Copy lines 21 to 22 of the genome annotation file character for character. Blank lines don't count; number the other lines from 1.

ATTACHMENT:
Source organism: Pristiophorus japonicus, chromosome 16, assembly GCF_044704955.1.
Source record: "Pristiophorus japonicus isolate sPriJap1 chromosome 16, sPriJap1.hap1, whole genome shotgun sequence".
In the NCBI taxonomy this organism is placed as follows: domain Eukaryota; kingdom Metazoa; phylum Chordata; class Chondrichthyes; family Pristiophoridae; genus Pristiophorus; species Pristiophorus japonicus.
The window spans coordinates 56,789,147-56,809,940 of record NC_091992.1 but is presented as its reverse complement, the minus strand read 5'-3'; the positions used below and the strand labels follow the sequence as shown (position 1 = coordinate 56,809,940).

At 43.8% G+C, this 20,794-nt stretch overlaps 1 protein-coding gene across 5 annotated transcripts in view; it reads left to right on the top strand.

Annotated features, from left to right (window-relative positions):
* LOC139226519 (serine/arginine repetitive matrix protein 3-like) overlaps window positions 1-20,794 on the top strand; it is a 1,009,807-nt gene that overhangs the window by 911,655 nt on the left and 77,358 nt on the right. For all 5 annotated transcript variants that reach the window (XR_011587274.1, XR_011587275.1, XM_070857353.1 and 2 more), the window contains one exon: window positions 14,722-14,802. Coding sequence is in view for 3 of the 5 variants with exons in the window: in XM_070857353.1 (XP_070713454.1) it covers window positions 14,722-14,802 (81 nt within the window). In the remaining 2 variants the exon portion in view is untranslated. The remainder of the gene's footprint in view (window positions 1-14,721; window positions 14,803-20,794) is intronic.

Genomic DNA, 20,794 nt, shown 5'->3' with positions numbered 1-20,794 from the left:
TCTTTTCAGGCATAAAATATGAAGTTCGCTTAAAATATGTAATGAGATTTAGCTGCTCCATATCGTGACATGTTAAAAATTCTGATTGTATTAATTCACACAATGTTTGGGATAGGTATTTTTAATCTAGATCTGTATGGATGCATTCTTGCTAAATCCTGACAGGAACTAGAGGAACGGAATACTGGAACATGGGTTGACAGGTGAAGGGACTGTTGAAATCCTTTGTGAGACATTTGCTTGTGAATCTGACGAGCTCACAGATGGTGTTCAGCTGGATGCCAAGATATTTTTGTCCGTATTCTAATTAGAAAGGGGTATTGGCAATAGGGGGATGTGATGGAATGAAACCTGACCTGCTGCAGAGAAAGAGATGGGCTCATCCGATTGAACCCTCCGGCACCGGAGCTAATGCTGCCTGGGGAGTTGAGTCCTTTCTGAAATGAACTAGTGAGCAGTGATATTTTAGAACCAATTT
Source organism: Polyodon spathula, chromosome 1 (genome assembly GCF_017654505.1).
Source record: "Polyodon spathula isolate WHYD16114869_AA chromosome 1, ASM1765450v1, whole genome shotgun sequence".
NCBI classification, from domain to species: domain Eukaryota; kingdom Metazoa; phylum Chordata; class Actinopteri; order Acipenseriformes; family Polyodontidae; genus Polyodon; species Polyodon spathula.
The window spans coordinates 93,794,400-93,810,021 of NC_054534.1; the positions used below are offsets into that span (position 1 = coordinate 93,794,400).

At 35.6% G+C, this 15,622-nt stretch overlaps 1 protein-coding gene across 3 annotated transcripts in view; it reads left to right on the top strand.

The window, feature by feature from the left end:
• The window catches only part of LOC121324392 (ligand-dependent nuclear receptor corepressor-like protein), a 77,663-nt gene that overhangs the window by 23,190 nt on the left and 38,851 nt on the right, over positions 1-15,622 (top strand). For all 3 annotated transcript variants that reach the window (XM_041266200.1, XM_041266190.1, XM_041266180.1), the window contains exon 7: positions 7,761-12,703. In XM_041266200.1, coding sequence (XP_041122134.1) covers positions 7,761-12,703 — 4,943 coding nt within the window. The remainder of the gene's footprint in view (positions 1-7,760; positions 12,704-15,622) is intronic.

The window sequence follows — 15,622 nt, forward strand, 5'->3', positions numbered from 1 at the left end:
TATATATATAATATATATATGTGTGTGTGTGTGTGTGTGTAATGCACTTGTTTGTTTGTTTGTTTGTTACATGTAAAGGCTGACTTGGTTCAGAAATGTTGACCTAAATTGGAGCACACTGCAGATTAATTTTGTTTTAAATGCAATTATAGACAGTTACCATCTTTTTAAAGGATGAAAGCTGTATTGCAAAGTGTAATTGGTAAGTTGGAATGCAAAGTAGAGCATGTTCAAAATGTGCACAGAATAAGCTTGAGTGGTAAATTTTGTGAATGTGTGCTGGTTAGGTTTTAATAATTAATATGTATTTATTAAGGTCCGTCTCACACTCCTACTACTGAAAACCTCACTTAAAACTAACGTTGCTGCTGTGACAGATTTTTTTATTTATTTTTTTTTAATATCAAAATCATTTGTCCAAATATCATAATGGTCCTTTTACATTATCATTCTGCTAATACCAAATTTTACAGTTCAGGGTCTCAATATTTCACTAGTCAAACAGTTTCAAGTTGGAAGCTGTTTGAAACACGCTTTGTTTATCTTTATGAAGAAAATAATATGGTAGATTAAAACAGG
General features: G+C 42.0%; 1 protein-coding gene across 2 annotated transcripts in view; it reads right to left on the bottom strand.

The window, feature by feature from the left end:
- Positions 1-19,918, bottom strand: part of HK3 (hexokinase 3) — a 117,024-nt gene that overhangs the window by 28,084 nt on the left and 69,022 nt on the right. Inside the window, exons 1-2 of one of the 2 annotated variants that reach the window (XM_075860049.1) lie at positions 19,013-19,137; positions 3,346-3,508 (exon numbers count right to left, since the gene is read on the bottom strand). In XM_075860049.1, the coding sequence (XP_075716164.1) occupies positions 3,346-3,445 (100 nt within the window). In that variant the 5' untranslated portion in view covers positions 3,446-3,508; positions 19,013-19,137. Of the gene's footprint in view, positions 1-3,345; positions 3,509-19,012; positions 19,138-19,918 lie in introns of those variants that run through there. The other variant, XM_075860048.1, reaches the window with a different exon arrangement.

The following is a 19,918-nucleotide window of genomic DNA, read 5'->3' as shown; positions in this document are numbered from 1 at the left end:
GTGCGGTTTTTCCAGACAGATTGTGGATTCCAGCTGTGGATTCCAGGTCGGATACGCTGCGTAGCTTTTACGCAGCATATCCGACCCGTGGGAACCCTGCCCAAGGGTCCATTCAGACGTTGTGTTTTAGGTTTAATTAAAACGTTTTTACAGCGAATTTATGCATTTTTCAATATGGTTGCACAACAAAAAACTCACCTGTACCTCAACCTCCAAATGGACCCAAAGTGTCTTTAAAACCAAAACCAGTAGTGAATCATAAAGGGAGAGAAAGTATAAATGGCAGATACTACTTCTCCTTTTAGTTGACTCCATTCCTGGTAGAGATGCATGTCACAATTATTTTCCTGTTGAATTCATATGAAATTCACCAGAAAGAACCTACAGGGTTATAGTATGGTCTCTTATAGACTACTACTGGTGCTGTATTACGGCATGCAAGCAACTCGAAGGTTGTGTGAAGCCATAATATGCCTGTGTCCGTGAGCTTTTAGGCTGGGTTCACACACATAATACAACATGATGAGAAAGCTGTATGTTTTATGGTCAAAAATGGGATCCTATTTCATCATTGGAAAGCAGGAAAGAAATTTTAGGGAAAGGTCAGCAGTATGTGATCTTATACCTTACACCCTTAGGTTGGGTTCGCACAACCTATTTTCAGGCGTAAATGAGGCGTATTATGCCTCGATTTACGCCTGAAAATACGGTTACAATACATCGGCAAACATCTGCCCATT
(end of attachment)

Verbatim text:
- Positions 1-19,918, bottom strand: part of HK3 (hexokinase 3) — a 117,024-nt gene that overhangs the window by 28,084 nt on the left and 69,022 nt on the right. Inside the window, exons 1-2 of one of the 2 annotated variants that reach the window (XM_075860049.1) lie at positions 19,013-19,137; positions 3,346-3,508 (exon numbers count right to left, since the gene is read on the bottom strand). In XM_075860049.1, the coding sequence (XP_075716164.1) occupies positions 3,346-3,445 (100 nt within the window). In that variant the 5' untranslated portion in view covers positions 3,446-3,508; positions 19,013-19,137. Of the gene's footprint in view, positions 1-3,345; positions 3,509-19,012; positions 19,138-19,918 lie in introns of those variants that run through there. The other variant, XM_075860048.1, reaches the window with a different exon arrangement.

The following is a 19,918-nucleotide window of genomic DNA, read 5'->3' as shown; positions in this document are numbered from 1 at the left end: